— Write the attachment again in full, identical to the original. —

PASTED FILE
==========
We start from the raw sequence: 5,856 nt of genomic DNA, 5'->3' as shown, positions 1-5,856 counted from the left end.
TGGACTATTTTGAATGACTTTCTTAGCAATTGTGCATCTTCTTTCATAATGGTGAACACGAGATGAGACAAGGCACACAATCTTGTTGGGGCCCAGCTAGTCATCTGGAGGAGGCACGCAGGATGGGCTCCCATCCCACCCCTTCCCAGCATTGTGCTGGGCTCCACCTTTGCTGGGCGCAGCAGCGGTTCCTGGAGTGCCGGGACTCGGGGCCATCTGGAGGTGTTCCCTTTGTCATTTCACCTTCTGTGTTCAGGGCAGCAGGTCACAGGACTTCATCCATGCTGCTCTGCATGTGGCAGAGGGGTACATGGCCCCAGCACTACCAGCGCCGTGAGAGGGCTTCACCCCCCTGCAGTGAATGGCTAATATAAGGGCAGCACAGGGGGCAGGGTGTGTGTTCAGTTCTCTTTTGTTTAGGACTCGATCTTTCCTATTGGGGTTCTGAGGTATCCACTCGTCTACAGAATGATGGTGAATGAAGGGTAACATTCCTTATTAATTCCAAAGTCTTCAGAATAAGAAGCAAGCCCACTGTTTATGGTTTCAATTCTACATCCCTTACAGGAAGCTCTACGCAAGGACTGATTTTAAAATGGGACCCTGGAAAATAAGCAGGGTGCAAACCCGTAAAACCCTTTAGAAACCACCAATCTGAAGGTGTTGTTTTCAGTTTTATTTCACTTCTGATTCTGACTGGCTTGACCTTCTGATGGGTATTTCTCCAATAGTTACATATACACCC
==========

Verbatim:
We start from the raw sequence: 5,856 nt of genomic DNA, 5'->3' as shown, positions 1-5,856 counted from the left end.
TGGACTATTTTGAATGACTTTCTTAGCAATTGTGCATCTTCTTTCATAATGGTGAACACGAGATGAGACAAGGCACACAATCTTGTTGGGGCCCAGCTAGTCATCTGGAGGAGGCACGCAGGATGGGCTCCCATCCCACCCCTTCCCAGCATTGTGCTGGGCTCCACCTTTGCTGGGCGCAGCAGCGGTTCCTGGAGTGCCGGGACTCGGGGCCATCTGGAGGTGTTCCCTTTGTCATTTCACCTTCTGTGTTCAGGGCAGCAGGTCACAGGACTTCATCCATGCTGCTCTGCATGTGGCAGAGGGGTACATGGCCCCAGCACTACCAGCGCCGTGAGAGGGCTTCACCCCCCTGCAGTGAATGGCTAATATAAGGGCAGCACAGGGGGCAGGGTGTGTGTTCAGTTCTCTTTTGTTTAGGACTCGATCTTTCCTATTGGGGTTCTGAGGTATCCACTCGTCTACAGAATGATGGTGAATGAAGGGTAACATTCCTTATTAATTCCAAAGTCTTCAGAATAAGAAGCAAGCCCACTGTTTATGGTTTCAATTCTACATCCCTTACAGGAAGCTCTACGCAAGGACTGATTTTAAAATGGGACCCTGGAAAATAAGCAGGGTGCAAACCCGTAAAACCCTTTAGAAACCACCAATCTGAAGGTGTTGTTTTCAGTTTTATTTCACTTCTGATTCTGACTGGCTTGACCTTCTGATGGGTATTTCTCCAATAGTTACATATACACCC